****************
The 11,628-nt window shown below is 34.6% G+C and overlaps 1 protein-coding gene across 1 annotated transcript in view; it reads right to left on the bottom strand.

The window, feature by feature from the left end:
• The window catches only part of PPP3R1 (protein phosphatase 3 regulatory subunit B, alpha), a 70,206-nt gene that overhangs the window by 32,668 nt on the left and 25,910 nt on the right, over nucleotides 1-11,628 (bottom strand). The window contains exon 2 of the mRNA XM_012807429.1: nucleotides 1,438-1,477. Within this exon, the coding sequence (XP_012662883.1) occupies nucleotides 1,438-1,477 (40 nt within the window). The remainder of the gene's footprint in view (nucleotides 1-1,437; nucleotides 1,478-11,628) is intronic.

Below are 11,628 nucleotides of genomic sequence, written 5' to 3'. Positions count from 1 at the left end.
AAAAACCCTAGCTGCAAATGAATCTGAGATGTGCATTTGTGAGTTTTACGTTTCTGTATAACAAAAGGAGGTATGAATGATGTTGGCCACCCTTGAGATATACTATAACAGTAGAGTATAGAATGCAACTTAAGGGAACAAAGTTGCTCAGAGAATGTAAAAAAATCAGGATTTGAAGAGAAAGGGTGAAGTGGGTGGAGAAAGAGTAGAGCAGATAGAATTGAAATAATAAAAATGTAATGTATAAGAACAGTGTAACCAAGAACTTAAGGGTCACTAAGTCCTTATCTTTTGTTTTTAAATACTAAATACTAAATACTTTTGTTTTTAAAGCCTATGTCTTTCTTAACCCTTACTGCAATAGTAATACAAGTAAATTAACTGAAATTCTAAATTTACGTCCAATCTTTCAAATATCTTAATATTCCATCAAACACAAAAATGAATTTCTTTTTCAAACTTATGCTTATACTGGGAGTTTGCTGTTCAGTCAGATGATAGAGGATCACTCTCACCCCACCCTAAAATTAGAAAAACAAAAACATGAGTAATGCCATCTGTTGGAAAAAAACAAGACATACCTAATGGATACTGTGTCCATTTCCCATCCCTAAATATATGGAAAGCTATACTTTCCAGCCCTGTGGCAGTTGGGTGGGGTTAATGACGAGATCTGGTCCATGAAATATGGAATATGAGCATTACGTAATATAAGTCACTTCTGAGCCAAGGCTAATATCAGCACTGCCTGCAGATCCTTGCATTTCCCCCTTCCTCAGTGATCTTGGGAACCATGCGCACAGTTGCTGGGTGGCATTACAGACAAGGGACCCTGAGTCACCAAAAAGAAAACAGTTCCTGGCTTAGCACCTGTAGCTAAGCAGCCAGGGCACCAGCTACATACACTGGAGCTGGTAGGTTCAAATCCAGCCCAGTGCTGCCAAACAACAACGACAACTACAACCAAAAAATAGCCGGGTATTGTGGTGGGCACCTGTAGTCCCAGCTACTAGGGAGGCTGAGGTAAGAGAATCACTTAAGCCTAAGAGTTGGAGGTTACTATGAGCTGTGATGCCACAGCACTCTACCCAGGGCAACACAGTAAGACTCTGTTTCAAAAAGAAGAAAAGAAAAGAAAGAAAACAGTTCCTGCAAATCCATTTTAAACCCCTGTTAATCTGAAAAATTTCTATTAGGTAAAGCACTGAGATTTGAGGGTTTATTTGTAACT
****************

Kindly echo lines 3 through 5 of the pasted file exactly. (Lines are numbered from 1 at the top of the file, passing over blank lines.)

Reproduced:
• The window catches only part of PPP3R1 (protein phosphatase 3 regulatory subunit B, alpha), a 70,206-nt gene that overhangs the window by 32,668 nt on the left and 25,910 nt on the right, over nucleotides 1-11,628 (bottom strand). The window contains exon 2 of the mRNA XM_012807429.1: nucleotides 1,438-1,477. Within this exon, the coding sequence (XP_012662883.1) occupies nucleotides 1,438-1,477 (40 nt within the window). The remainder of the gene's footprint in view (nucleotides 1-1,437; nucleotides 1,478-11,628) is intronic.

Below are 11,628 nucleotides of genomic sequence, written 5' to 3'. Positions count from 1 at the left end.
AAAAACCCTAGCTGCAAATGAATCTGAGATGTGCATTTGTGAGTTTTACGTTTCTGTATAACAAAAGGAGGTATGAATGATGTTGGCCACCCTTGAGATATACTATAACAGTAGAGTATAGAATGCAACTTAAGGGAACAAAGTTGCTCAGAGAATGTAAAAAAATCAGGATTTGAAGAGAAAGGGTGAAGTGGGTGGAGAAAGAGTAGAGCAGATAGAATTGAAATAATAAAAATGTAATGTATAAGAACAGTGTAACCAAGAACTTAAGGGTCACTAAGTCCTTATCTTTTGTTTTTAAATACTAAATACTAAATACTTTTGTTTTTAAAGCCTATGTCTTTCTTAACCCTTACTGCAATAGTAATACAAGTAAATTAACTGAAATTCTAAATTTACGTCCAATCTTTCAAATATCTTAATATTCCATCAAACACAAAAATGAATTTCTTTTTCAAACTTATGCTTATACTGGGAGTTTGCTGTTCAGTCAGATGATAGAGGATCACTCTCACCCCACCCTAAAATTAGAAAAACAAAAACATGAGTAATGCCATCTGTTGGAAAAAAACAAGACATACCTAATGGATACTGTGTCCATTTCCCATCCCTAAATATATGGAAAGCTATACTTTCCAGCCCTGTGGCAGTTGGGTGGGGTTAATGACGAGATCTGGTCCATGAAATATGGAATATGAGCATTACGTAATATAAGTCACTTCTGAGCCAAGGCTAATATCAGCACTGCCTGCAGATCCTTGCATTTCCCCCTTCCTCAGTGATCTTGGGAACCATGCGCACAGTTGCTGGGTGGCATTACAGACAAGGGACCCTGAGTCACCAAAAAGAAAACAGTTCCTGGCTTAGCACCTGTAGCTAAGCAGCCAGGGCACCAGCTACATACACTGGAGCTGGTAGGTTCAAATCCAGCCCAGTGCTGCCAAACAACAACGACAACTACAACCAAAAAATAGCCGGGTATTGTGGTGGGCACCTGTAGTCCCAGCTACTAGGGAGGCTGAGGTAAGAGAATCACTTAAGCCTAAGAGTTGGAGGTTACTATGAGCTGTGATGCCACAGCACTCTACCCAGGGCAACACAGTAAGACTCTGTTTCAAAAAGAAGAAAAGAAAAGAAAGAAAACAGTTCCTGCAAATCCATTTTAAACCCCTGTTAATCTGAAAAATTTCTATTAGGTAAAGCACTGAGATTTGAGGGTTTATTTGTAACT